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Digital Literacy Webinar: Textual Practices in the New Media Digital Landscape - Messing with Digital Literacies
Date: 5 December 2013 Time: 11.00-13.00
This webinar is based on a paper due to appear in a special issue of the Journal of Research in Learning Technology, arising from the significant, exhilarating but sometimes also uneasy and difficult conversations across disciplinary areas that are provoked when scholars researching digital learning technologies meet those working from a literacy studies tradition. These conversations are part of the effort to understand the significant shifts in practices of communication, learning and meaning-making that are currently taking place.
In the session, Mary Hamilton and Mary Lea will review some key differences, tensions, problematics and debates between the two traditions of literacies and learning technologies research. They will marshal arguments about the importance of looking carefully at how these two traditions intersect and what each brings to our understanding of learning and meaning-making. They will suggest that the key elements from the critical theoretical tradition of literacy studies should be integral to discussions of new media and new learning. Further, the terms "literacy" (and "literacies") need to be carefully reconsidered in relation to these discussions since it is constantly being parted from its root meanings and used in multiple, confusing ways.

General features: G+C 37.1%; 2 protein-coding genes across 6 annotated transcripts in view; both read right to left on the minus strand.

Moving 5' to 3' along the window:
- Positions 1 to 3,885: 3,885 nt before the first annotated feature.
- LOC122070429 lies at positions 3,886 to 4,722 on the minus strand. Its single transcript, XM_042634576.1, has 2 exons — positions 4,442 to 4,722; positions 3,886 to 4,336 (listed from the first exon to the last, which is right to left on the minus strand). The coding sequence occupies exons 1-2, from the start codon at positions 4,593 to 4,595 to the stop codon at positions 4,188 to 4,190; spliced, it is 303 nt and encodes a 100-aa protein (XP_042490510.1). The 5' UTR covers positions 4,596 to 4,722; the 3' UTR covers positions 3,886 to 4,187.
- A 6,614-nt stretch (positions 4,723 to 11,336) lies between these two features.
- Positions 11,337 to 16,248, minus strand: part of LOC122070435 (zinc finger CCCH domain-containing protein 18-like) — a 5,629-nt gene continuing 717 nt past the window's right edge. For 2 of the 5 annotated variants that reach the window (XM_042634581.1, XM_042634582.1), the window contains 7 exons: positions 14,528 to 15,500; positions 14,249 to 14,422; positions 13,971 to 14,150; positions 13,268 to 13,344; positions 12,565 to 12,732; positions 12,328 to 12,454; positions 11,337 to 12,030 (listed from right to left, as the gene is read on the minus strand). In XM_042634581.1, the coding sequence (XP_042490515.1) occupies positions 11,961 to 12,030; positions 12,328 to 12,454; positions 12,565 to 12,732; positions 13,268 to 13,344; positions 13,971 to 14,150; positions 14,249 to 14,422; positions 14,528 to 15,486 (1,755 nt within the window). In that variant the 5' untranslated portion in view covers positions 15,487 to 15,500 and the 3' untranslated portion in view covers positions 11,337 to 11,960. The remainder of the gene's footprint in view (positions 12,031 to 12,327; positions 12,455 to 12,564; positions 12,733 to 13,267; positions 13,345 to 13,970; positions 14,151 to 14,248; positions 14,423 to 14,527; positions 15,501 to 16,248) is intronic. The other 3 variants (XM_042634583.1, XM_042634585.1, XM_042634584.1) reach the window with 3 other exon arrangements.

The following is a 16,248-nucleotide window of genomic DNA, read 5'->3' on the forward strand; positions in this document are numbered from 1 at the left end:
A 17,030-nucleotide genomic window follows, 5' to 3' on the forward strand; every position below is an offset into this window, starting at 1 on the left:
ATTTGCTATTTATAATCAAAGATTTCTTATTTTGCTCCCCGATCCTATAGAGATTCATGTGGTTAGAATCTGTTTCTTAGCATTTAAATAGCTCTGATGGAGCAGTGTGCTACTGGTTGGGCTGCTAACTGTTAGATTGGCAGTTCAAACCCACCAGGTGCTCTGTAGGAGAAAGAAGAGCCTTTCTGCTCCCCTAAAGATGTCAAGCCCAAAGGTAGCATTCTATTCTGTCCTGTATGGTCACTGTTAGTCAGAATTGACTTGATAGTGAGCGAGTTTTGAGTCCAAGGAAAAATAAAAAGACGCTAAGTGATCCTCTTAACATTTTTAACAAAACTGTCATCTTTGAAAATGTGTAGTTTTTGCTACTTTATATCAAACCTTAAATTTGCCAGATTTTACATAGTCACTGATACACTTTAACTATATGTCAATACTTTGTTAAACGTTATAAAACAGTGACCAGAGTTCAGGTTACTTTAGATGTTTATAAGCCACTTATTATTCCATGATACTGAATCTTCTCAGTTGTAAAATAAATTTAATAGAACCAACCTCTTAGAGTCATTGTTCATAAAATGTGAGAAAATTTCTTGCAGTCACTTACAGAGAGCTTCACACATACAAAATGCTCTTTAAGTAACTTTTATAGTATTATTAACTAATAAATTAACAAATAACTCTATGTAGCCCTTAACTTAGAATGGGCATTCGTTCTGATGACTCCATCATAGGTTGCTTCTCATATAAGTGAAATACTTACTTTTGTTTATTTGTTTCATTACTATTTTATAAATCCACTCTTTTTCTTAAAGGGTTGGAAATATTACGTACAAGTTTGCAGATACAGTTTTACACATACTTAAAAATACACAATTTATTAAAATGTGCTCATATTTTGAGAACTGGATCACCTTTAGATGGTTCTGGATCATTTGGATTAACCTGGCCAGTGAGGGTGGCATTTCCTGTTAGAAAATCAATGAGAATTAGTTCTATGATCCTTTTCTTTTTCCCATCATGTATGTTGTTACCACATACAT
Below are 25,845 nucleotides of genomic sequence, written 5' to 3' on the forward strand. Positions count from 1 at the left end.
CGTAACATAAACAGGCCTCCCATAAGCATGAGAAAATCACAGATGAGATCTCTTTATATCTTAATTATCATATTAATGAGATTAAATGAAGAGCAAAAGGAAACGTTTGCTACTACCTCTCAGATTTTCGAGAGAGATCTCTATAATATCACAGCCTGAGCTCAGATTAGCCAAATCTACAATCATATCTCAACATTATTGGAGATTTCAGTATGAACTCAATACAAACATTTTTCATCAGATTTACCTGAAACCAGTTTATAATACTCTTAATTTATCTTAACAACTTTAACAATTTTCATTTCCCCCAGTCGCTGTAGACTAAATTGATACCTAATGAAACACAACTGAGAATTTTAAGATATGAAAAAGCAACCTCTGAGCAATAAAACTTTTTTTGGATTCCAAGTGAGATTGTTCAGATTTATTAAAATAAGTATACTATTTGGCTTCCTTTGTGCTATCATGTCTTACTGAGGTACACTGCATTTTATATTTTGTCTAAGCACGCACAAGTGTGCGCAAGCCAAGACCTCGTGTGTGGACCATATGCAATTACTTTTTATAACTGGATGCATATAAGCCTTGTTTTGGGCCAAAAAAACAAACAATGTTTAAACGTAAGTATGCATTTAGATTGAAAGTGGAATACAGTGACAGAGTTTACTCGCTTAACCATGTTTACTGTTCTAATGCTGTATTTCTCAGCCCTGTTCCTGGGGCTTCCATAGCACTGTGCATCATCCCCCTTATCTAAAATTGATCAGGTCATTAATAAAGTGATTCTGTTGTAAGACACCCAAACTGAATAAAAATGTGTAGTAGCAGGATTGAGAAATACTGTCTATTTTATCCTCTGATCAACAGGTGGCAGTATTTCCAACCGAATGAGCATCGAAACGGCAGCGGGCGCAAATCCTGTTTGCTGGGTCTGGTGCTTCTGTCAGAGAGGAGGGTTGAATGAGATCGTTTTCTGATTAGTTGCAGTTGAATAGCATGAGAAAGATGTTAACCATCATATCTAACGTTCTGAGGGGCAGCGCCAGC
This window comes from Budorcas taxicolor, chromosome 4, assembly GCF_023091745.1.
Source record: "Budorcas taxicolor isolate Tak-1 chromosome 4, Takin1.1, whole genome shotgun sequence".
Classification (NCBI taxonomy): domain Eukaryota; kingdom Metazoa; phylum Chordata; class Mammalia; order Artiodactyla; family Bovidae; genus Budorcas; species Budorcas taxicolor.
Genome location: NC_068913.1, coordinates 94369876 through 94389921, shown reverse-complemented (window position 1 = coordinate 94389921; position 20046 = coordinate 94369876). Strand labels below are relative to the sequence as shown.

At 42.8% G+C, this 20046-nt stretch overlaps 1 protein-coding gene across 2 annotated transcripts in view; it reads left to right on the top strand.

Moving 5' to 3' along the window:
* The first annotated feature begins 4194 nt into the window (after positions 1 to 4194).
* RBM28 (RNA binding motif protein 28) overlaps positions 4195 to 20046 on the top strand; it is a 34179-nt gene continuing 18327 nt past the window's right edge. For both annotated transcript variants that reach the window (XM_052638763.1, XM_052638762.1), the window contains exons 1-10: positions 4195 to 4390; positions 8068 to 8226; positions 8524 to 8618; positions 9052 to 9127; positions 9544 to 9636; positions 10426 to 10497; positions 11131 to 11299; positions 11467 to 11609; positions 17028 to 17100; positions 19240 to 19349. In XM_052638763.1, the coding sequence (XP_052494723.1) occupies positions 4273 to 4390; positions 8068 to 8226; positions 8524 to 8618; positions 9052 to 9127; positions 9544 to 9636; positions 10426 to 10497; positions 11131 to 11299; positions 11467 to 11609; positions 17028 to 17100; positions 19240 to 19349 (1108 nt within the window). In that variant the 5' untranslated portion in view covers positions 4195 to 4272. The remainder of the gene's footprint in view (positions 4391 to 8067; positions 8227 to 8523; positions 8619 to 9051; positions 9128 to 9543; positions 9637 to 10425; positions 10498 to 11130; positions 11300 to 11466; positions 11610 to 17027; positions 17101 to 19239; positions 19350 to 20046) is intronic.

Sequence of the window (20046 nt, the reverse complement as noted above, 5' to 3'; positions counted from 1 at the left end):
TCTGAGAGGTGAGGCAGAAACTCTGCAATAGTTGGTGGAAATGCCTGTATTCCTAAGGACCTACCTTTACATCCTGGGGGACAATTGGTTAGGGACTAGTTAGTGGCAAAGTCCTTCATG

Mary Hamilton is Professor of Adult Learning and Literacy in the Department of Educational Research, Lancaster University, UK and teaches there on a Doctoral Programme in E-Research and Technology Enhanced Learning. Her research explores communication and interaction in the everyday textually-mediated social world and involves close analysis of how texts, both print and digital, are used within social encounters and how texts circulate within institutional settings. She is interested in informal learning across the lifespan and also in the globalisation processes of educational policy.
Mary R Lea is Reader in Academic and Digital Literacies at the Open University. Both her research and practice are concerned with writing, knowledge and meaning-making in a wide range of HE contexts, including the digital landscape. She is interested in the way that technologies have become aligned uncritically with literacy in order to promote dominant institutional agendas. She offers a counter to this in a reappraisal of academic literacies research in the digital university, exploring its potential in relation to a network perspective.
Gourlay, L., Hamilton, M. and Lea, M. (in press), Textual Practices in the New Media Digital Landscape: Messing with Digital Literacies, Journal of Research in Learning Technology.
Who can attend: Anyone
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